The thing about a legacy is that it is nearly always pissed on by the legend that creates it. From Elvis' descent into ill health, Garrincha and George Best's problems with alcohol right through to Ric Flair's desperate search for that last dollar it's a definite rarity for a record to remain unblemished, and whether a fan or not it's hard to argue against the fact that Metallica and Lou Reed are legends, whether in their housing genre or just music in general.
Fortunately both have long before now urinated, from a great height and certainly more than once, over the gems of their back catalogue. Which on its own is a positive sign; both artists are ones for whom judgement and critical appraisal mean next to nothing, and care little for alienating their fan base with a curve-ball or two. The problem however, is reigning things in.
For the result of the little-expected collaboration between thrash dinosaurs Metallica and the even older Lou Reed, who at 69 years young has pretty much seen and done it all in music, is at the same time bewildering, audacious, laughable and even defining. It is much more a 10/10 album and a 1/10 one at the same time than a mid-ranger, with unforgettable moments for the right reasons at points but the wrong reasons much more often. The now infamous 'The View' has to go down as the worst moment in both artists repertoire; lyrical nonsense (key line; "I AM THE TABLE") blared out over a dull riff that would be throwaway to a semi-improv metal band that will never play to more than 20 people (speaking as the member of a semi-improv metal band that has never played to more than 20 people).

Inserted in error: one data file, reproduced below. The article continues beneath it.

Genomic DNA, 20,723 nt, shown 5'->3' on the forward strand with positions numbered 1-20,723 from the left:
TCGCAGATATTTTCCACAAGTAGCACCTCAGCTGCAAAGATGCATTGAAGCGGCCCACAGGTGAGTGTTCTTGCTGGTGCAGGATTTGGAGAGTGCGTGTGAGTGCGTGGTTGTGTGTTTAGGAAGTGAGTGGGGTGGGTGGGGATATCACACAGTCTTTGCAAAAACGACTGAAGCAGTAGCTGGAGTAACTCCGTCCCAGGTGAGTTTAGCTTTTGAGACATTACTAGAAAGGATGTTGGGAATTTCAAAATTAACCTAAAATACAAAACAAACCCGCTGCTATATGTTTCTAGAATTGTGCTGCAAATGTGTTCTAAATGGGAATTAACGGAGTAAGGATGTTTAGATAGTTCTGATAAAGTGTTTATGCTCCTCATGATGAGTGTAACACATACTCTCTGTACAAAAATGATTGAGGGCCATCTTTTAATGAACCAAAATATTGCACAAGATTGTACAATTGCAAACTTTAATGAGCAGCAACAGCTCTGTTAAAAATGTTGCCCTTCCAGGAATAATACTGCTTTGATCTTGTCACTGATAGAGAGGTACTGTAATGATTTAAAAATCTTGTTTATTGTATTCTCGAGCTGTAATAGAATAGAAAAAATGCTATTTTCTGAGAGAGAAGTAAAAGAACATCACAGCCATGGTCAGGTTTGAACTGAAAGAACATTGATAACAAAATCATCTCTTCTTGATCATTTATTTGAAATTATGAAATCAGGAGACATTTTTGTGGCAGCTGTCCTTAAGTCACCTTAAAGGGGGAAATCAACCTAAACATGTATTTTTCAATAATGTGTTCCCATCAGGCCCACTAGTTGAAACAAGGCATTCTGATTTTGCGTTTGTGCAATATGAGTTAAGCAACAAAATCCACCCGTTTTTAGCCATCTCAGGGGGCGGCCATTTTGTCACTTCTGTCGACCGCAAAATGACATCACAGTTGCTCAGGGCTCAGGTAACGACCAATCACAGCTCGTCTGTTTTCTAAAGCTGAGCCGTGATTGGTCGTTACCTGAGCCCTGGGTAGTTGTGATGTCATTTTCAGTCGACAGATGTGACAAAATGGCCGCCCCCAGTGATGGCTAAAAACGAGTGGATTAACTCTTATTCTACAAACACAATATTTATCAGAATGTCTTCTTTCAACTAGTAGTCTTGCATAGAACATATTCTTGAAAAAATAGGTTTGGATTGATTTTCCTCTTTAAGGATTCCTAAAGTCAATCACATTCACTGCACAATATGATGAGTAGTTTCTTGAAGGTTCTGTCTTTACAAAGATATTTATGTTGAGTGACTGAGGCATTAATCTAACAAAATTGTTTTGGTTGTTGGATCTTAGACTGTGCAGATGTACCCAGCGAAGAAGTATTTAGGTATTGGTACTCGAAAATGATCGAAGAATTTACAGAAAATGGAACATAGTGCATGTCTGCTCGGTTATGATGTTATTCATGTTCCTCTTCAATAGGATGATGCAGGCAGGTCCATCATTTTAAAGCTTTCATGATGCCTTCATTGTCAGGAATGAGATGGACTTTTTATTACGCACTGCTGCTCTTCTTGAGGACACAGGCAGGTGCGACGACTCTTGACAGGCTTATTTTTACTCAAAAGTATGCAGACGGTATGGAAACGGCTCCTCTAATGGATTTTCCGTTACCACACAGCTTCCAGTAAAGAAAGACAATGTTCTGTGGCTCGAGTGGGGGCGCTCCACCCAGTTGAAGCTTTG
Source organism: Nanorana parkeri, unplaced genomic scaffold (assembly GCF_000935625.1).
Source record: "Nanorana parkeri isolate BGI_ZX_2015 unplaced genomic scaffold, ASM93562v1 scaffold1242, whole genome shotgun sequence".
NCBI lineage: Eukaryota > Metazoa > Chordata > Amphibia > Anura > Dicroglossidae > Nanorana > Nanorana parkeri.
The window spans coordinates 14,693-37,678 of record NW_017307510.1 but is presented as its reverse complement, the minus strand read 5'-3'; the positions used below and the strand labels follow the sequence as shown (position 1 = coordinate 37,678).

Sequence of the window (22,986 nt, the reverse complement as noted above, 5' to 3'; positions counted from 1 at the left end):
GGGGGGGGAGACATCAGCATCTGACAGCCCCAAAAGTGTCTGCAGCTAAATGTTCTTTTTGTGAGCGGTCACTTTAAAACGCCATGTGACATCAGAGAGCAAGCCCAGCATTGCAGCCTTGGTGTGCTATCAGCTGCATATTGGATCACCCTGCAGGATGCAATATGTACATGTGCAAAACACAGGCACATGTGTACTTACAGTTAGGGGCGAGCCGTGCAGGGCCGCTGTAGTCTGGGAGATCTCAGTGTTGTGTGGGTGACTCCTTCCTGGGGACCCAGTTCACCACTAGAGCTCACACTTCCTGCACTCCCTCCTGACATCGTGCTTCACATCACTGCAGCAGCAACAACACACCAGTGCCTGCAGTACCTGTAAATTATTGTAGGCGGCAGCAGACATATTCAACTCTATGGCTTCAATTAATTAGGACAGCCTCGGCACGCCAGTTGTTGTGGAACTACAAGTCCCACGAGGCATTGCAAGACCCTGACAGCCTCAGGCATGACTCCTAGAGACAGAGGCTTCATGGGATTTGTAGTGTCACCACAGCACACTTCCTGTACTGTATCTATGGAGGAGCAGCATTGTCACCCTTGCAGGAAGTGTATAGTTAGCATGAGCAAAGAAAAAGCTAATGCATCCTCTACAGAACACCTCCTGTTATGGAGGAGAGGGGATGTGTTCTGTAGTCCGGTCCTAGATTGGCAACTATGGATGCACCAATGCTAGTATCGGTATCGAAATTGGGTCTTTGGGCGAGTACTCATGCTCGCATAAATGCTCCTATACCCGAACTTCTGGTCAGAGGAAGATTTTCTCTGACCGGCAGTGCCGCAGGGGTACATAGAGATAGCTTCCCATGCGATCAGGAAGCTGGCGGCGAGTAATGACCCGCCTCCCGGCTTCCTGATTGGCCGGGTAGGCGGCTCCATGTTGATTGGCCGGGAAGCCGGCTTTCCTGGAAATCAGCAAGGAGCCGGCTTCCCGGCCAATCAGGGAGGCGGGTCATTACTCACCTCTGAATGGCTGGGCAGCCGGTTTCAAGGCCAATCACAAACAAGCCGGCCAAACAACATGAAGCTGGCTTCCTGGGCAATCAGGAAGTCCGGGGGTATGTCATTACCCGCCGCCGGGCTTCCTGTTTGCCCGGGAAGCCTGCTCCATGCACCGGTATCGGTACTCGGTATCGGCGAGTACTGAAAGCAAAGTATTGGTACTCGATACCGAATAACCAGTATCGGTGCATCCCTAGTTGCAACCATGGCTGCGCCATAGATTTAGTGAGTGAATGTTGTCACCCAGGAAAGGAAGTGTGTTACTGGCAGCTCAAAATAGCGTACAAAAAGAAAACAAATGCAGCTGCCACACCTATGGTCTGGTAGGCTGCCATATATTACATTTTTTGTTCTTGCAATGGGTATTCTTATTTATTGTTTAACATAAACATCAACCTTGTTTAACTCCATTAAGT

Persevere though and there are moments worth elaborating on. The closer, 'Junior Dad', in particular is a ebbing slow-burner that is part Metal Music and part majesty, resting on drones and building into the albums' most lucid story, carried by the most interesting guitar parts Kirk and co have written in the best part of two decades. 'Pumping Blood' is of a similar weight, its dusty string-led intro erupting into particularly fierce percussion. It's ruined by Lou Reeds' apparent shouts of "PUFFIN BLOOD", but it's an indicator of the seriousness of the project to both artists.
For all its brainless riffs and corpse like delivery it is at times a more preferable experience to analyse the lyrical content of 'Lulu' outside of the recording. "I would cut my legs and tits off when I think of Boris Karloff and Kinski in the dark of the moon" is possibly the greatest opening line to a song since Silver Jews' "In 1984 I was hospitalized for approaching perfection." or the shout of "can i scream?" that opens Refused's 'New Noise', and it is a sign of things to come, an introduction to a tale that is either wrought with dark humour or succinctly just humourous.
The entirety of 'Lulu' is difficult to summarise. Imagine The Mars Volta if they had been formed by two members of Raging Speedhorn instead of At The Drive In. It's still a far way off, but as close as you can come to adding a tag-line to one of the most talked about and, in its own ways, important releases of 2011.